Indigenous Delights

Indigenous Culinary Arts Training Program
 Aug. 17-19 A Multicultural Affairs and Dining Services Collaboration

The Office of Multicultural Affairs created this program in response to the need for representing indigenous cultures and cuisines at Bates. It complements ths Wabanaki, Bates, Bowdoin and Colby Initiative (WBBC) which is committed to the recuritment and retention of indigenous students from Maine, and by extension, indgenous communities throughout the country. 

Freddie Jonathan Bitsoie, director, Classic Cooking Academy in Scottsdale, Ariz., trains dining service workers.

Chef Bitsoie's mission is to explore the essence of Native cuisine so that an understanding of the cultures within which the cuisines are based can begin. This approach, which gives each tribe in native America credit and reverence, simultaneously promotes individual health and well being. Bitsoie was born in Monticello, Utah, and is a member of the Dine (Navajo) Tribe. While studying anthropology at the University of New Mexico, he changed course to attend culinary school in Scottsdale, Ariz. He now serves as director of the French and Native American Program at the Classic Cooking Academy.

With Chef Bitsoie: John Caron, over pot of simple syrup and orange rind, to accompany cheesecake; Jane Herrick, baking and inspecting pumpkin bread that will be used in pumpkin bread pudding; different staff working with a chocolate cake made with pine nuts and served with strawberry sauce.  Also, addressing dining services staff before they begin preparations for dinner that will include salmon, asparagus and risotto.

Native cuisine is not traditionally one that includes both savory and sweet.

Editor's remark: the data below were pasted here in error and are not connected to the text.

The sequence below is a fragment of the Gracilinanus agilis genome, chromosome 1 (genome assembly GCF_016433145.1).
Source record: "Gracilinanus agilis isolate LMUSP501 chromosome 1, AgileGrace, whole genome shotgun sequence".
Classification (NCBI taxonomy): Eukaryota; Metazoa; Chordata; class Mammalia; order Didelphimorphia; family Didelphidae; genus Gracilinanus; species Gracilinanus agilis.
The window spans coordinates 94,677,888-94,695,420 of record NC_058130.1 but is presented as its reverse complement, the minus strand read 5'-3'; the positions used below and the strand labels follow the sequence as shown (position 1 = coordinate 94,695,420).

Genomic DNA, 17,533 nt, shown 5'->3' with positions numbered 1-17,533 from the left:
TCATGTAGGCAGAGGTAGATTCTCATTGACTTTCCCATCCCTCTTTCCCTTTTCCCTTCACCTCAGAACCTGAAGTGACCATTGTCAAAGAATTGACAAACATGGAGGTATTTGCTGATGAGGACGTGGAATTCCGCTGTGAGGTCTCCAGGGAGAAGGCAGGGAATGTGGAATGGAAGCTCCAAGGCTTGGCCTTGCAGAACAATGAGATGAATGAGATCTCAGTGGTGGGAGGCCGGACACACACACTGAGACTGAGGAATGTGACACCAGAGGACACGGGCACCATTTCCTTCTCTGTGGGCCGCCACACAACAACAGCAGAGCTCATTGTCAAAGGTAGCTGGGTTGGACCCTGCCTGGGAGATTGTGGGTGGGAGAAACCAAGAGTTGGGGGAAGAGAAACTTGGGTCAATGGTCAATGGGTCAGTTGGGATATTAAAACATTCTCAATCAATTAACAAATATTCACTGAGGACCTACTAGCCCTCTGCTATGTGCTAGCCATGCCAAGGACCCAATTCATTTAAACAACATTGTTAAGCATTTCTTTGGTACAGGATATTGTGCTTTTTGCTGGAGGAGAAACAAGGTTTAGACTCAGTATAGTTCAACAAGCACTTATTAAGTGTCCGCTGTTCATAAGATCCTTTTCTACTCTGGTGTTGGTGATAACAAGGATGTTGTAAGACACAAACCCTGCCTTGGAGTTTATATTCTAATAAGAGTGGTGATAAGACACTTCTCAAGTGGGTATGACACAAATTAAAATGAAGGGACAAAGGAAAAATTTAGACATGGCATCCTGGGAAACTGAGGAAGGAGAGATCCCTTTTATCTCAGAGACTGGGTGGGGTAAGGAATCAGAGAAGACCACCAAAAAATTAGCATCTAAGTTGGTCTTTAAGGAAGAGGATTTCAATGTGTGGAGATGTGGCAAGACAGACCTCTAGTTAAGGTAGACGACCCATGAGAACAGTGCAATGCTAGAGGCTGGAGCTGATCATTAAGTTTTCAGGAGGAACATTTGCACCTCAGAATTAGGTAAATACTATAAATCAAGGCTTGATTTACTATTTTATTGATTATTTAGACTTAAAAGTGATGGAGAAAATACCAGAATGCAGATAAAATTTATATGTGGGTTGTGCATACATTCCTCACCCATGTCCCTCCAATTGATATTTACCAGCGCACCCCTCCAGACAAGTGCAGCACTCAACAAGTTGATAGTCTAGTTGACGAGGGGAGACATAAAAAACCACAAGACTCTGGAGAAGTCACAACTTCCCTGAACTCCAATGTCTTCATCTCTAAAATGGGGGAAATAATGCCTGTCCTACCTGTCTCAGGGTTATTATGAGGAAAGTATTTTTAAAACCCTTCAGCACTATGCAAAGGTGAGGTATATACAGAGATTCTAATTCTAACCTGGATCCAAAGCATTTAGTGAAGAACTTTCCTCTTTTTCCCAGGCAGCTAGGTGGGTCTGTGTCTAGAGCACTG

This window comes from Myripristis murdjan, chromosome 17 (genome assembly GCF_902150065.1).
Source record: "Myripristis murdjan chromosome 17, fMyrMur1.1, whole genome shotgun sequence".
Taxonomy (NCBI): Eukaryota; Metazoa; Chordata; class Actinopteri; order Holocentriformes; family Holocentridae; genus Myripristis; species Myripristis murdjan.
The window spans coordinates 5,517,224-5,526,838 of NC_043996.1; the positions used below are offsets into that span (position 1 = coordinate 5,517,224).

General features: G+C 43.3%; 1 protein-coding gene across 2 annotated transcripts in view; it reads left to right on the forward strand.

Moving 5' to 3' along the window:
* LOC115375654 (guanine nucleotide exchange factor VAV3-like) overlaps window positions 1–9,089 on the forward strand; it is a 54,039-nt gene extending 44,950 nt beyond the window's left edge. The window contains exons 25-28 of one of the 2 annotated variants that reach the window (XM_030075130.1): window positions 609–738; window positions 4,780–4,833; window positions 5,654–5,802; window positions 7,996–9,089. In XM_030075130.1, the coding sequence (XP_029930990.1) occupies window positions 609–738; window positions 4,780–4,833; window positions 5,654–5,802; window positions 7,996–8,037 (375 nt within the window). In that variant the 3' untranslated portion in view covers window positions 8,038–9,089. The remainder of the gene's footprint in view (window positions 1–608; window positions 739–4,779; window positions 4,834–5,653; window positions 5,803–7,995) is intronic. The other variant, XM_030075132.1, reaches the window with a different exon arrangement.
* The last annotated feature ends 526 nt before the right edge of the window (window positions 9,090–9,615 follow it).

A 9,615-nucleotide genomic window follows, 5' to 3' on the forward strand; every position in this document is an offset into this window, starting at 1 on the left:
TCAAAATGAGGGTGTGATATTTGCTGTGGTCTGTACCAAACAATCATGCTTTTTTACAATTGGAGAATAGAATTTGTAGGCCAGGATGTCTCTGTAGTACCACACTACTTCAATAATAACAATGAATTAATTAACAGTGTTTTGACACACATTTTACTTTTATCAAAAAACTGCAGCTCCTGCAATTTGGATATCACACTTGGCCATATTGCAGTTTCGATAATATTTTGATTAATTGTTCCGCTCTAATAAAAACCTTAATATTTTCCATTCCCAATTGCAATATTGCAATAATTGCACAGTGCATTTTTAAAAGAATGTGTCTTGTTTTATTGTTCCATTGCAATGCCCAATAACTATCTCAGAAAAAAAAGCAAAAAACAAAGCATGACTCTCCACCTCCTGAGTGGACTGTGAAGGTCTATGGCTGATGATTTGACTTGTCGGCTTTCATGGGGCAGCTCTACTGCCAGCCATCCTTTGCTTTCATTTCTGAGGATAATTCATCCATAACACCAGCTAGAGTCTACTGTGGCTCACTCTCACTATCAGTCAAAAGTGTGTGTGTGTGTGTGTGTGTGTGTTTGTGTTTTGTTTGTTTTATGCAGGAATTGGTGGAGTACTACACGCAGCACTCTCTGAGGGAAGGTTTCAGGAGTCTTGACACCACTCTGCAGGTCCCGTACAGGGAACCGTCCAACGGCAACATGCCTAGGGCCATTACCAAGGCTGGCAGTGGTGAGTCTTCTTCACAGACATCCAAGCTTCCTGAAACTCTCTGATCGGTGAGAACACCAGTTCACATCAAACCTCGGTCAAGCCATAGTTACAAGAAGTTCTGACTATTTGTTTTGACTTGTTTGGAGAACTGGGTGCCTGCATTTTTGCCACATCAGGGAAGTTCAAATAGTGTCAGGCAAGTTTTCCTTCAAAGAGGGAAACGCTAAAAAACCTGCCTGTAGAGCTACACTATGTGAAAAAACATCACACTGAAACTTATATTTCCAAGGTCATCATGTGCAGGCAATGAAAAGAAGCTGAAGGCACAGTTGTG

Bates Dining Services cook John Caron (foreground) and chef Freddie Jonathan Bitsoie, an authority on Native American cuisines, make an orange sauce for cheesecake. Pinenut-crusted salmon and pumpkin bread pudding were also on the menu as Bitsoie visited in August to work with kitchen staff from Bates and Bowdoin.

A collaboration between Dining Services and Multicultural Affairs, Bitsoie’s program was designed to increase representation of Native American culture on campus. (Bates, Bowdoin, Colby, and Maine’s Indian tribes are working together to draw more Native American students into college.)

A member of the Navajo Nation, Bitsoie parlayed a college anthropology major into food-service training. Now he combines history, anthropological research, and standard culinary practice in his work — the goal being to honor ancient foodways while adapting them to the modern kitchen. It’s as much about communal stories as ingredients or techniques, he says. “Through those stories we’re taught how to respect food, how to respect culture, and preserve our way of life — meaning anyone from any background.” Bitsoie directs the French and Native American Program at the Classic Cooking Academy in Scottsdale, Ariz. Photograph by Phyllis Graber Jensen.

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